Alba’s acting general secretary and former SNP group leader in Inverclyde, Chris McEleny, said he expects another five defections to his party in coming months and would hope to hold on to council seats in next year’s local elections.
He said the party is aiming to overtake the Liberal Democrats and the Scottish Greens and become the fourth largest party in Scotland’s local government, and he criticised the SNP’s “Thatcherite” approach to councils.
In May’s Holyrood election, Alba failed to elect a single MSP and received 1.7 per cent of the national regional list vote.
Asked what success might look like in the 2022 council elections, Mr McEleny said he would want to hold on to the party’s existing councillors.
He said: “I think success looks like registering, winning seats, holding seats.
"At the moment we have 15 elected councillors with another defection. I would be disappointed if we didn’t have another five or six defections over the coming months, certainly in the new year.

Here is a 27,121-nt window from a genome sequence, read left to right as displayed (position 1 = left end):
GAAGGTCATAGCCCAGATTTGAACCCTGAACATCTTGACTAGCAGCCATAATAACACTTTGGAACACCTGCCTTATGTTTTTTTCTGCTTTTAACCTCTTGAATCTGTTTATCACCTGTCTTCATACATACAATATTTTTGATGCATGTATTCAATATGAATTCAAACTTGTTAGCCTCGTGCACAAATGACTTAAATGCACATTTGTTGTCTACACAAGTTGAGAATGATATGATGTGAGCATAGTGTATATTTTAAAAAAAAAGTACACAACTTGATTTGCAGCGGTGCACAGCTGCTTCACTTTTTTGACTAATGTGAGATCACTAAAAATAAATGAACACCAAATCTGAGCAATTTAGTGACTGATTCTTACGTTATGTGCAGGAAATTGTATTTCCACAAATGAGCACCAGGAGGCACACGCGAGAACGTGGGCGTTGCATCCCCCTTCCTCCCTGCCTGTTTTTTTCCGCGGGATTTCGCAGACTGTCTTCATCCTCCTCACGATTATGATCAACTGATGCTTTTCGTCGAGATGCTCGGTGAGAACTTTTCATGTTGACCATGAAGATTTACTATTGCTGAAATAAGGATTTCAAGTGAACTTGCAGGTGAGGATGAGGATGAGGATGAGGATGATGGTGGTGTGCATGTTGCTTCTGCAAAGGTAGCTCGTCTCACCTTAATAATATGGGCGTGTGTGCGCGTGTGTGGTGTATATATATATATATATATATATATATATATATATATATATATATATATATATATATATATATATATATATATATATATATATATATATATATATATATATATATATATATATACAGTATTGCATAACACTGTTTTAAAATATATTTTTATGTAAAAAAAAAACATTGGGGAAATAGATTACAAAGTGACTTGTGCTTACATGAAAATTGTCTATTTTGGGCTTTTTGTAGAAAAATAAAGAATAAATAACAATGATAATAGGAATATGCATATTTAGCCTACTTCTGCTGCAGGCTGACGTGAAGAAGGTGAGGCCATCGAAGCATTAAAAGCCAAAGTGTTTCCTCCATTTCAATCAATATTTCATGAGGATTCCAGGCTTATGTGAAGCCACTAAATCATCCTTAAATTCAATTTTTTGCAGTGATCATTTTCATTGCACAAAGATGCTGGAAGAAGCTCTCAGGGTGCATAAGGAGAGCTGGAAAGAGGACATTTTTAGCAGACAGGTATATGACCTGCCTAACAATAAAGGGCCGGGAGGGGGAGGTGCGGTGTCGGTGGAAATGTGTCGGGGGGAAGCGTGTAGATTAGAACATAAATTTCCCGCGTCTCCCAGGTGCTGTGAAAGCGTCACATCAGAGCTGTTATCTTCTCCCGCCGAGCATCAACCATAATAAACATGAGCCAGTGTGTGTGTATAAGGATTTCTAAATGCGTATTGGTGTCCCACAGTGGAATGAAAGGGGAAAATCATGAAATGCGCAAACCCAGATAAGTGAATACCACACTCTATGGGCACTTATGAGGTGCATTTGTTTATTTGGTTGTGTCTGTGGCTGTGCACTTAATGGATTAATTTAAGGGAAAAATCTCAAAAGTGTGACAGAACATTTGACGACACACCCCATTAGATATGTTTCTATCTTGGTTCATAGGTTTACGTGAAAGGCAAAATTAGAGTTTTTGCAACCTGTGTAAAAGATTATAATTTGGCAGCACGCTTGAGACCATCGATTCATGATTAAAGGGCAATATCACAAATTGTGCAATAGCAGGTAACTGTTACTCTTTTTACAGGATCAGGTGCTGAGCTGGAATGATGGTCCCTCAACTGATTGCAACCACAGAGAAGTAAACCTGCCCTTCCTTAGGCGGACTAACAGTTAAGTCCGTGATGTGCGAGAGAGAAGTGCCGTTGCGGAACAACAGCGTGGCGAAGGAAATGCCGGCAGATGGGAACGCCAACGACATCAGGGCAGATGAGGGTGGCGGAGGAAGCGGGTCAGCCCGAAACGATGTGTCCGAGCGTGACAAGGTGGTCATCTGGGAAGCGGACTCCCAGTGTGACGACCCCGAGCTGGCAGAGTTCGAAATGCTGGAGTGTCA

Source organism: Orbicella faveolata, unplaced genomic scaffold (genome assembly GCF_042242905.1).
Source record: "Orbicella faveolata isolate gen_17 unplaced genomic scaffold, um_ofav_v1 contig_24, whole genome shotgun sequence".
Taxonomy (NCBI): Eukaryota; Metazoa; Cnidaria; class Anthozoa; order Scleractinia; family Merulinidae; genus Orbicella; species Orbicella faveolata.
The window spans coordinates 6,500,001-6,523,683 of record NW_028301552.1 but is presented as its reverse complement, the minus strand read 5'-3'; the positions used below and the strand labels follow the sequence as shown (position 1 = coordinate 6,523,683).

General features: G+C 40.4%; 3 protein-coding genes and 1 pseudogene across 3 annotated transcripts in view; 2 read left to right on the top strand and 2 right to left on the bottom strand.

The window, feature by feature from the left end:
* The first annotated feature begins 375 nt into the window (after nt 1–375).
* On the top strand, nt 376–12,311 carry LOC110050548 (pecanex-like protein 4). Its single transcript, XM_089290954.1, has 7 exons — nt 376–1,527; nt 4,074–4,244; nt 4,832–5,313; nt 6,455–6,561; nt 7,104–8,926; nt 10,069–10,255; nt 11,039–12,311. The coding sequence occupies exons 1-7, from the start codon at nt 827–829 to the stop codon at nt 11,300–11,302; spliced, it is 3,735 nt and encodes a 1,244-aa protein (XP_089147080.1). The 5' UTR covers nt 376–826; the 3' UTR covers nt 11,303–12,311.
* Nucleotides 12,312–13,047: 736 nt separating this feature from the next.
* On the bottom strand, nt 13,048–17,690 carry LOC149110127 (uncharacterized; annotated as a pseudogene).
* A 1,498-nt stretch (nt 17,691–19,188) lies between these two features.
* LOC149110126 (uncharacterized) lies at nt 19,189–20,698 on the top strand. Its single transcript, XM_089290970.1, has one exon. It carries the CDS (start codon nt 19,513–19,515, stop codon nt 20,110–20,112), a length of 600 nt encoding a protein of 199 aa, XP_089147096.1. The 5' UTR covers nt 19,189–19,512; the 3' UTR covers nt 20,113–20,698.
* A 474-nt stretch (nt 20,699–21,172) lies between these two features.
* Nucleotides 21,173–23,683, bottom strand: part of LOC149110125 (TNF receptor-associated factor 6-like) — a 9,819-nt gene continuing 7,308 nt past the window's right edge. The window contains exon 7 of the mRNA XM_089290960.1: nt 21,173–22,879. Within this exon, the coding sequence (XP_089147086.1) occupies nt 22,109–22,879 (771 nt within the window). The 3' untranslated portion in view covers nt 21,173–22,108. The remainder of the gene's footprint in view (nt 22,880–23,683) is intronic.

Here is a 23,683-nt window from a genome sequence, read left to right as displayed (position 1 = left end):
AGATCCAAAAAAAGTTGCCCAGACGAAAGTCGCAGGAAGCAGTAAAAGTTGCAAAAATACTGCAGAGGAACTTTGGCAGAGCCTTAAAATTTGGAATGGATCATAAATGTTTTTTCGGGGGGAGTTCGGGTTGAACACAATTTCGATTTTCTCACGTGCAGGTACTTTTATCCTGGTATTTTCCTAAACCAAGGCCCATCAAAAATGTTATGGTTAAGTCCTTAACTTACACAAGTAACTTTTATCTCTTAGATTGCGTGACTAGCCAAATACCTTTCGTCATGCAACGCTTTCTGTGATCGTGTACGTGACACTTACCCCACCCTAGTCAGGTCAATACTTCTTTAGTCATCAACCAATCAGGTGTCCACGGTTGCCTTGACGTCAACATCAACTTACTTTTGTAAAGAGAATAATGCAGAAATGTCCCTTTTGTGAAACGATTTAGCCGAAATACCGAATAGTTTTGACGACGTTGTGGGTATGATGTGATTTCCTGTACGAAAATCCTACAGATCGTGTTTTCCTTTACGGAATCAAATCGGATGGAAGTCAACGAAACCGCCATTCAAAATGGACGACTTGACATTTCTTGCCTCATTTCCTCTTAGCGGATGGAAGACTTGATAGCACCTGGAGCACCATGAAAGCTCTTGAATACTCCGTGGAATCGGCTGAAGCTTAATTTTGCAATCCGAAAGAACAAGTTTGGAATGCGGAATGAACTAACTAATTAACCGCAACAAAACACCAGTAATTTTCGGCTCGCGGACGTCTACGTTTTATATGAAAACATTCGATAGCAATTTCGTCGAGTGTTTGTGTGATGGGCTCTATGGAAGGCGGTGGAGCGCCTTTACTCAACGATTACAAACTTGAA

“We’ll be hoping to retain all the councillors that wish to re-stand. Not everyone has made that decision.
"We are certainly looking to go north from our current horde of councillors and you’ve got a reasonable bar there that you can actually become quite a strong force.”
Mr McEleny, who has been a councillor for nearly ten years, said he had yet to decide whether he would stand for re-election, adding he may choose to focus on Alba’s internal party matters.
Party leader Alex Salmond said he may try again to be elected, but it is unlikely the former first minister will stand in the council elections.
He said: “We will be fighting on key issues, independence being an immediate priority, children and family poverty, issues that actually make a difference at a local government level.
"If you look across councils across Scotland, the current Scottish Government have adopted an almost Thatcherite policy to local government. They have totally asset stripped it.
"They have made people think the Scottish Government comes to save the day to fund services such as libraries.
"You’re either for localism or you’re against it. The Scottish Government is currently against localism.”